The redistricting plan adopted by the Livingston Parish Council is “blatantly in violation of the principle of equal representation for all voters of the parish,” a suit filed in federal court alleges.

The suit seeks a permanent injunction saying irreparable harm would occur if the Oct. 22 elections were conducted under the plan adopted by the council.

That gubernatorial primary election ballot includes all nine Livingston Parish Council seats.

The lawsuit filed in U.S. District Court’s Middle District was served on a council representative Wednesday.

The council hired an experienced redistricting consultant “who presented a plan that would have placed all districts with a population range of less than 5 per cent of each other,” but the council rejected the plan, according to the suit brought by Robert Morgan, of Livingston Parish.

The council adopted a plan in which the numbers range widely from the ideal population of the districts. The adopted plan is “patently illegal because the disparity in population among the districts exceeds the maximum acceptable deviation, in violation of the one man, one vote principle under established law and accepted guidelines,” the suit states.

The plan that the council adopted includes districts with as many as 17,716 voters and as few as 11,170 voters, which is a 35 percent difference, the suit says.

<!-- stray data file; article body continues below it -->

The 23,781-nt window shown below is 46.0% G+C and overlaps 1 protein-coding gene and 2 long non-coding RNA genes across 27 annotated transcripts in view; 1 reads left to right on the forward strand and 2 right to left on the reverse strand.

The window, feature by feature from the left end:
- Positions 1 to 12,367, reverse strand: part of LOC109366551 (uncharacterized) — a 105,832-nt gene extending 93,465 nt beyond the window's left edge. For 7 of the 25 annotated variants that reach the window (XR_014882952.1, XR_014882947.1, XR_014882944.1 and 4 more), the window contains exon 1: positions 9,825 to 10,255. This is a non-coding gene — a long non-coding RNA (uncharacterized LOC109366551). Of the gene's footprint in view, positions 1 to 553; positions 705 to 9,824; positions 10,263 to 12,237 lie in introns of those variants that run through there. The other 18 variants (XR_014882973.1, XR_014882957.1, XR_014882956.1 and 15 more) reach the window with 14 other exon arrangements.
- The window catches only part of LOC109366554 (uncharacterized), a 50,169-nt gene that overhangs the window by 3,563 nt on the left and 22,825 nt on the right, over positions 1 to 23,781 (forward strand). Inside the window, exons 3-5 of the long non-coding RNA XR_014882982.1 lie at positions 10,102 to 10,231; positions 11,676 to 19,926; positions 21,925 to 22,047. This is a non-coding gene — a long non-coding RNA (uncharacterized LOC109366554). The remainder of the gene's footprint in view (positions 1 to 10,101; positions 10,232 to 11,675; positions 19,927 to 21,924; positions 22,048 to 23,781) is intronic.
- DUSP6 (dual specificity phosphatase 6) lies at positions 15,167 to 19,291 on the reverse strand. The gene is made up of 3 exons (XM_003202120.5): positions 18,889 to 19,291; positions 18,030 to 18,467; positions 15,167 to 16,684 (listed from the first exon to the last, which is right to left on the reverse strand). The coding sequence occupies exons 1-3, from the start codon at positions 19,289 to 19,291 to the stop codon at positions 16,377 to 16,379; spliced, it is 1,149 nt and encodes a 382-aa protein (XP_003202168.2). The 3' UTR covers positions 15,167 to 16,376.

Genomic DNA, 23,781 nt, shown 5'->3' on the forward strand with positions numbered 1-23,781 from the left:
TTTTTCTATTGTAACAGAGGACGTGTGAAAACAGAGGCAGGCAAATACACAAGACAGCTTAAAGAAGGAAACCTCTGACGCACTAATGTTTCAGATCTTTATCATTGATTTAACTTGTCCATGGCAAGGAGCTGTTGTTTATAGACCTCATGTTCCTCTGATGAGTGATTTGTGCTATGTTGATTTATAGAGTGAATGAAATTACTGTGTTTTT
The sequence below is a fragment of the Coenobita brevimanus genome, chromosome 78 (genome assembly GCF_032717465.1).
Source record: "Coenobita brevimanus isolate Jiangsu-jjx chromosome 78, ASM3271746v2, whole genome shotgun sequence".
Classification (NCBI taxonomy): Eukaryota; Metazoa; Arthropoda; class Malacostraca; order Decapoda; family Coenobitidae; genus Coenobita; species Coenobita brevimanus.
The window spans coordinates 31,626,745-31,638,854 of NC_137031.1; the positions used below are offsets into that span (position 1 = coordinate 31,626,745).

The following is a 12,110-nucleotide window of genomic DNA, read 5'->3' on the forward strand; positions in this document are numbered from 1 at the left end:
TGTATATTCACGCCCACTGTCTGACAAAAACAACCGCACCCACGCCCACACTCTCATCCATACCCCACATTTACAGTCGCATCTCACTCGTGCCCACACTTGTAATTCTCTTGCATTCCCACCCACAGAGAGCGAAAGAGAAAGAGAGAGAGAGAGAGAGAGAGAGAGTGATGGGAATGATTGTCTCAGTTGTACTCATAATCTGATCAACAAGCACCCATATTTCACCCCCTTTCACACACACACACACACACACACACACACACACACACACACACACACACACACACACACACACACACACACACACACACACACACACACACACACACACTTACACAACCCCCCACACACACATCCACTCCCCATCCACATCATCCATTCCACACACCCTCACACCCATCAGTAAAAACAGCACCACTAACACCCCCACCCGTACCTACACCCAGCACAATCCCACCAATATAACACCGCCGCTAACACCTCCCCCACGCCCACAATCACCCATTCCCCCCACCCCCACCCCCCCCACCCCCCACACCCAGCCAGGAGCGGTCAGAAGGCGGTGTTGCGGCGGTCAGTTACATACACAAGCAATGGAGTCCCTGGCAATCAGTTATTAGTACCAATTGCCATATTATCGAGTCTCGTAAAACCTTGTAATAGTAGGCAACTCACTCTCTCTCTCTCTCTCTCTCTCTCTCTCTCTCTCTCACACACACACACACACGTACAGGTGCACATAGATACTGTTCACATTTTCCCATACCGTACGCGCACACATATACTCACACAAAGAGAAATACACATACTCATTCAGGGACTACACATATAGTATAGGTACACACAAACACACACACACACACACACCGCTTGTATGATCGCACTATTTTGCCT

“No extraordinary circumstances exist that would prevent council’s perfecting a plan that would provide for districts with population deviations of no more than 5 percent between the district with the highest and lowest populations,” Morgan says in the suit.

With qualifying for the election set for Sept. 6 through Sept. 9, “time is of the essence in resolving this matter,” he maintains.

The suit asks for “a permanent injunction forbidding its proceeding with an election using the district boundaries” set by the council’s plan.

The suit asks that the council be ordered “to enact a plan not inconsistent with existing law and established guidelines and provides for population equity among the districts as near as reasonably practicable.”

Even if the U.S. Department of Justice approved the council’s plan “out of hand” or didn’t object to the plan within 60 days, “the plan would remain illegal under the long-established principle that requires equal representation for all voters of the parish,” the suit states.

Council Chairman Randy Rushing could not be reached for comment Wednesday.

The council’s attorney, Blayne Honeycutt, said redistricting is not within his area of expertise and he would defer to an expert on the subject.